Holding out his phone, a soldier walked towards me in the shattered ruins of a kibbutz in southern Israel.
“This is my friend,” he said, showing a photograph on the screen of a beautiful young woman and her fiancé.
Their names were Nieve Raviv, 27, and Nirel Zini, also in his 20s. The soldier described Nieve as someone with a big heart who made people happy.
“I found out yesterday that she was killed here,” he said, gesturing towards a cluster of devastated homes.
Their once-white walls are blackened by fire – those that are still standing, anyway.
He added: “The worst news… You just think about your friend who has just gone, you are not seeing them again.”
Their petite, simple bungalow is now a charred husk. The entire front has been blown out – most likely in the fierce gun battle that erupted after the bloodshed as Israeli forces fought back.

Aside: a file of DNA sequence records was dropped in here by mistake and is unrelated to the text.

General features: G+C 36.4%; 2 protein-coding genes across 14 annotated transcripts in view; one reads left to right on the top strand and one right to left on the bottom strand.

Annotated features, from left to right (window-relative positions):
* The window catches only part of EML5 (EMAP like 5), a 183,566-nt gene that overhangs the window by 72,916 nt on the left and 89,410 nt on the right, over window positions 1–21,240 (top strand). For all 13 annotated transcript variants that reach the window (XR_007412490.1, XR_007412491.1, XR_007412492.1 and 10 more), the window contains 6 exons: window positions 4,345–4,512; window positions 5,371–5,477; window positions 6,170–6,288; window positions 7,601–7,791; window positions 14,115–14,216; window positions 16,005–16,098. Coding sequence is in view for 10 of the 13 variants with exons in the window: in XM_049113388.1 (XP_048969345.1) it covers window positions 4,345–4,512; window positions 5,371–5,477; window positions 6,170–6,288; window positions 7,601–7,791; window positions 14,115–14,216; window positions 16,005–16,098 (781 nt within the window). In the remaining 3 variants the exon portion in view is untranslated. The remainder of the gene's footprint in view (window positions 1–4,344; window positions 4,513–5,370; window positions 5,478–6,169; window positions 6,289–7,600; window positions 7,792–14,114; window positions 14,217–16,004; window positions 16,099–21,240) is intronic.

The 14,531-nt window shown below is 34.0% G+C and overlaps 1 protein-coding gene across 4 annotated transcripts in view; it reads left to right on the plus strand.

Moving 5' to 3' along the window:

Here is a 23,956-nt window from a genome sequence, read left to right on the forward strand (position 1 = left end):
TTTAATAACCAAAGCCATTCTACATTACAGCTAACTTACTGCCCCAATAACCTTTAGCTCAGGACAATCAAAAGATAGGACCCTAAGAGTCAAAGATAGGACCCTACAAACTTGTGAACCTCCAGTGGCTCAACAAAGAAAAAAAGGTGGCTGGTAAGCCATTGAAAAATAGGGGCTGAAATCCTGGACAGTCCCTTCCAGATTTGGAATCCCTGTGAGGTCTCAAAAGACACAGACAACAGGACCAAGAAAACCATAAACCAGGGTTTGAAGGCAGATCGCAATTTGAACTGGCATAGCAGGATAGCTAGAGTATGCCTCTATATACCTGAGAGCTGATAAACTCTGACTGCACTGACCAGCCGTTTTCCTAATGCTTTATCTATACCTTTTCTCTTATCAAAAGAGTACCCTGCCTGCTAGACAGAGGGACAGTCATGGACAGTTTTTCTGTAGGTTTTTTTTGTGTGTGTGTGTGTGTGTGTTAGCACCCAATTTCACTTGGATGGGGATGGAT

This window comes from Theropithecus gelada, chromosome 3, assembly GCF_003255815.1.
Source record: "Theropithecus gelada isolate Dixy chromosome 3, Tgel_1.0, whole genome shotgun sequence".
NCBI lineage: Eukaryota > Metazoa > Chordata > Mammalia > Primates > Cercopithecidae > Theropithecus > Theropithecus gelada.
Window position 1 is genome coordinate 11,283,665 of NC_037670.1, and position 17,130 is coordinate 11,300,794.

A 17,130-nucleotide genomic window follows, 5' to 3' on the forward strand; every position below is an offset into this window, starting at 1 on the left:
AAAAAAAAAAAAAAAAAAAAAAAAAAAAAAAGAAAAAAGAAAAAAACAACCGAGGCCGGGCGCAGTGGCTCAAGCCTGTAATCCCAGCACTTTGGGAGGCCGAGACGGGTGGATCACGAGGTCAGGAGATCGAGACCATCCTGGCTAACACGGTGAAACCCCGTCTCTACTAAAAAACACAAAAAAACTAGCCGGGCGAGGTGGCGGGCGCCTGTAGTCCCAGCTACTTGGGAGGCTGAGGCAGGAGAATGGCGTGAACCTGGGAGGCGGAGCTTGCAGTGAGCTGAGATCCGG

The soldier, who asked to stay anonymous, showed me a text exchange between Nirel and Nieve from last Saturday as the militants first punched through a metal fence that marks the boundary of the kibbutz, barely a mile away from the entrance to Gaza.
Nirel messages: “They are here.”
He says he is putting his phone down.
Nieve then sends a series of messages, asking him to send her a signal that he is okay.
“Tell me you’re alive. Just tell me something.”
There is no reply. Then her messages stop too.
Israeli soldiers who cleared the kibbutz of the Hamas invaders said what happened here was a massacre.
The bodies of the victims have been carefully taken away, while the remains of some of their killers are still visible.
A stench of death hangs in the air.
Bullet casings lie amid shattered concrete.
A broken, purple-coloured moped lay on its side, likely ridden in by one of the attackers.
The soldier, mourning his friend, said he returned to active duty as a reservist in the wake of the atrocity.
He said he was ready to join an anticipated ground attack on Gaza if given the order.
Asked if he sought vengeance, he said: “I don’t want revenge I just want justice… I want to bring the life here back, and I want to make sure this never happens again.”